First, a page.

E-mail Address:
Name:
This information is essential so the assignment can be identified.
Gordon J. Callon


site map



[ Go to Questions: 1 (terms), 2 ]


Music 1253 Worksheet no. 11
Dictionaries, Encyclopaedia, and other Reference Books, Part 2

The purpose of Worksheets no. 11-15 is to help the student become familiar with the types of reference sources available, the types of material covered in them, the extent and depth of coverage in each, and their relative merits.
Students are advised to make special note of sources which are of particular value, and to note those which are of less value. Special features of each reference source also should be noted.
It should soon become apparent that no single, or even a few sources, can be expected to provide complete information on any topic.

* Reference sources in a language other than English can be very helpful, even if the reader cannot read the language. Often there is information-such as illustrations, musical examples, lists of works, and bibliographies, for which the actual language is not needed. Frequently much can be figured out after reading several English definitions and explanations and simply applying the information.
 
 



* Note: In each of the following, when definitions are required, put the definition into your own words (paraphrase). Avoid simply quoting. Be as brief as possible.
 
  If it is necessary to quote even a small fragment, be sure to use quotation marks always, and cite the exact source.
 
  1. In the box below, provide a brief yet thorough description or explanation of the term assigned to you according to the following directions.
    Be sure to describe the term as it applies to western music before 1700. A thorough description should include a brief explanation of the meaning, a comment on when and where the thing described occurred, and at least two examples of music (naming composer and title, with opus number or other identification) that serve as examples of the thing described. Be sure to find definitions or explanations of each term in three, or more (more is better), independent sources.
/ 65

[If you are using a printed version of this Worksheet, do each question on the reverse of the sheets of paper.]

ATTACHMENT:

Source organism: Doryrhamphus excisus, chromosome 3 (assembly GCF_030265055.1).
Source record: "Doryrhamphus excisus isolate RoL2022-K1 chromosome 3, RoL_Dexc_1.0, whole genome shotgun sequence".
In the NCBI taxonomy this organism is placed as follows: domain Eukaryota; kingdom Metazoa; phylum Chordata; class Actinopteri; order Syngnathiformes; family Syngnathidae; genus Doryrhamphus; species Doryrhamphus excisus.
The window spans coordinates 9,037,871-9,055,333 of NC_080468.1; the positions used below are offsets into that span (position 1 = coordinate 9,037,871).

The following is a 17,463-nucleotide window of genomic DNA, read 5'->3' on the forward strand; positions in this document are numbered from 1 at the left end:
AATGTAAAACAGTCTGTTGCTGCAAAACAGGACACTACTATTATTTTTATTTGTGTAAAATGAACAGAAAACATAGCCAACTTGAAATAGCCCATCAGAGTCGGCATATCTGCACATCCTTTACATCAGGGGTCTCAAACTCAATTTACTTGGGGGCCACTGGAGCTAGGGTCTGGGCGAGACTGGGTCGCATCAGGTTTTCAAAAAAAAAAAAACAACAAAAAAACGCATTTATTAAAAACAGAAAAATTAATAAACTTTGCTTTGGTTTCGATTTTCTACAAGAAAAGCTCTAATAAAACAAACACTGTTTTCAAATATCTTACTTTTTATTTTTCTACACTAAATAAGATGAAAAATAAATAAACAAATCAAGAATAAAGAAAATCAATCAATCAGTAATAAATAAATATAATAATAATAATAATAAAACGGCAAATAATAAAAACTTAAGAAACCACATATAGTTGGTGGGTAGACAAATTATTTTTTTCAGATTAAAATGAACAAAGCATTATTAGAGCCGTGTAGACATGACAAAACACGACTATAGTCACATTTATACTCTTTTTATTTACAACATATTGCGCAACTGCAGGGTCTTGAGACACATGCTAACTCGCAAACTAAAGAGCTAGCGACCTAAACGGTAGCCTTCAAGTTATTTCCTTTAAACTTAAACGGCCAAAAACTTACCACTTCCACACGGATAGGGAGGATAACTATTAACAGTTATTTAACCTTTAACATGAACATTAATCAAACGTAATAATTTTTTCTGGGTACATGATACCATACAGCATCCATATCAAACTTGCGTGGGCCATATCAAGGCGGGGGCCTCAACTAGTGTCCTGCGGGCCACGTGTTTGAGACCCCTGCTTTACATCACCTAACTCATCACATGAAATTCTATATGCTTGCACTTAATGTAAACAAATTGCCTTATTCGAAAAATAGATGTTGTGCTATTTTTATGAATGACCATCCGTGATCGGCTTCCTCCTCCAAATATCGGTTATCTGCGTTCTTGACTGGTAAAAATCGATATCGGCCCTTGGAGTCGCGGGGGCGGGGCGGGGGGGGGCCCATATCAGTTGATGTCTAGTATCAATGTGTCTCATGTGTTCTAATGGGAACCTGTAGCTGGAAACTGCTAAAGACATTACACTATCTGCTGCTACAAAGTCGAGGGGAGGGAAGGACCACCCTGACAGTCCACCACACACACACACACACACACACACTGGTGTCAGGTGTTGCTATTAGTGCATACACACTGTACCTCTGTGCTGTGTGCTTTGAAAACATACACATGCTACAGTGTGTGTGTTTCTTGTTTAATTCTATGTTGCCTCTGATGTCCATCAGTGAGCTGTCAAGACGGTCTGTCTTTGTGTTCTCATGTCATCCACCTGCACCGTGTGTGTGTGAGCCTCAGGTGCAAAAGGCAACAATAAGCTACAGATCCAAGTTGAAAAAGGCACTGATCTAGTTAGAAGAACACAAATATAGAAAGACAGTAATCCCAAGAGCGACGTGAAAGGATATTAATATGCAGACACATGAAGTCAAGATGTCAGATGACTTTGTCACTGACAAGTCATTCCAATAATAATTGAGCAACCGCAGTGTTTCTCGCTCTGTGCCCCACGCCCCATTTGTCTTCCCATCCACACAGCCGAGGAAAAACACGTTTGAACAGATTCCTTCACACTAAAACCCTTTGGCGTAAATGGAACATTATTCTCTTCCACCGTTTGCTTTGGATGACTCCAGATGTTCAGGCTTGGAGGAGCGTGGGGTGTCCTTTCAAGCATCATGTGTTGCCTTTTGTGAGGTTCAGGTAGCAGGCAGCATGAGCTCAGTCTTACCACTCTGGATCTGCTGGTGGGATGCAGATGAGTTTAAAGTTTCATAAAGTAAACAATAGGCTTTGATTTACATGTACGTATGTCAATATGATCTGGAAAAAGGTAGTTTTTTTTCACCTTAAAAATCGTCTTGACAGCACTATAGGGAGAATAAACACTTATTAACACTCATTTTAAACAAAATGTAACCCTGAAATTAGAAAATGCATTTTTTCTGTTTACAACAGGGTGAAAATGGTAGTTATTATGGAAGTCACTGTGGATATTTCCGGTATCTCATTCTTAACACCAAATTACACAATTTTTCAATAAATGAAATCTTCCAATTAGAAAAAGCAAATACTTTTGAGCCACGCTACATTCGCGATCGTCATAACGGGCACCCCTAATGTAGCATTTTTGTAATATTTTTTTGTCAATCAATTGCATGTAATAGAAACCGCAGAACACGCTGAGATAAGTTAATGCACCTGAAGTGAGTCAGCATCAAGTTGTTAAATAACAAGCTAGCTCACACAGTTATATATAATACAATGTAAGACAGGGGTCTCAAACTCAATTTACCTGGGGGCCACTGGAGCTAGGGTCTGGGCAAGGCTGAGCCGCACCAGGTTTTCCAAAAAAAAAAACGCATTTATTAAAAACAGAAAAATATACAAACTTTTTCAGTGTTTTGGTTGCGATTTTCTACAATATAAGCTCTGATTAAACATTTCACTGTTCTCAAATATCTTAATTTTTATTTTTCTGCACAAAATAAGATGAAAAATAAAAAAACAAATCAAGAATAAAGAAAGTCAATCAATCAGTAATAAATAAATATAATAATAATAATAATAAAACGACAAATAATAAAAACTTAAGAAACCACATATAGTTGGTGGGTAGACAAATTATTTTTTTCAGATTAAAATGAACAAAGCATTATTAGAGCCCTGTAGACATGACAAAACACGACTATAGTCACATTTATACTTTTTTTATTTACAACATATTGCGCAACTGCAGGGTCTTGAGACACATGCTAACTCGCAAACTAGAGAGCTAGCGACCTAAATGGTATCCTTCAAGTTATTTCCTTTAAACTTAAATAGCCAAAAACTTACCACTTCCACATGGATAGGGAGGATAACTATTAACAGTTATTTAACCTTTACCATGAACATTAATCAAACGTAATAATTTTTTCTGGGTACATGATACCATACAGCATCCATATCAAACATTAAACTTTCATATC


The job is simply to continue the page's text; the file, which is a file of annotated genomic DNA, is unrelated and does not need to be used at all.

Selection:

Top

To keep the search interesting, each student in the class will describe or explain a different term.

To ensure this, each student will select the name from the list below that begins with the same one, two, or three letters as the first one, two, or three letters of the student's last name.

Select as many letters as possible. If this is not successful, select another useful letter of the alphabet, closest to the correct letter. [For example, I would search for terms that begin Ca.... If this did not work, I would then search for a term beginning Ce... (etc.).]

Be as complete, precise, and concise as possible. (Be sure to provide adequate information in proportion to the point value of this item of the Worksheet. It is best to include the names of one or more composers and pieces that represent or illustrate the term described.)

To prepare the answer to this question, look at more than three independent sources.

Your answer should be a combination of the answers in these sources.

[Note: an independent source is one with a different author and is clearly not derived from another. For example, many of the articles in The New Grove Dictionary of Musical Instruments are revisions of those in The New Grove Dictionary of Music and Musicians. These, clearly, are not independent. Other articles in The New Grove Dictionary of Musical Instruments are completely rewritten and different from those in The New Grove Dictionary of Music and Musicians. These are independent.]

Top

Caution: For many older terms there are alternate spellings. It is essential that you check these alternate spellings. To determine what these are, look up the name selected in The New Grove... .

Possible Terms:
Accords nouveaux
Alta
Ambitus
Antiphonale
Armenian chant
Ars antiqua
Auto [Spanish]
Barzelletta
Bergamasca
Branle
Broadside ballad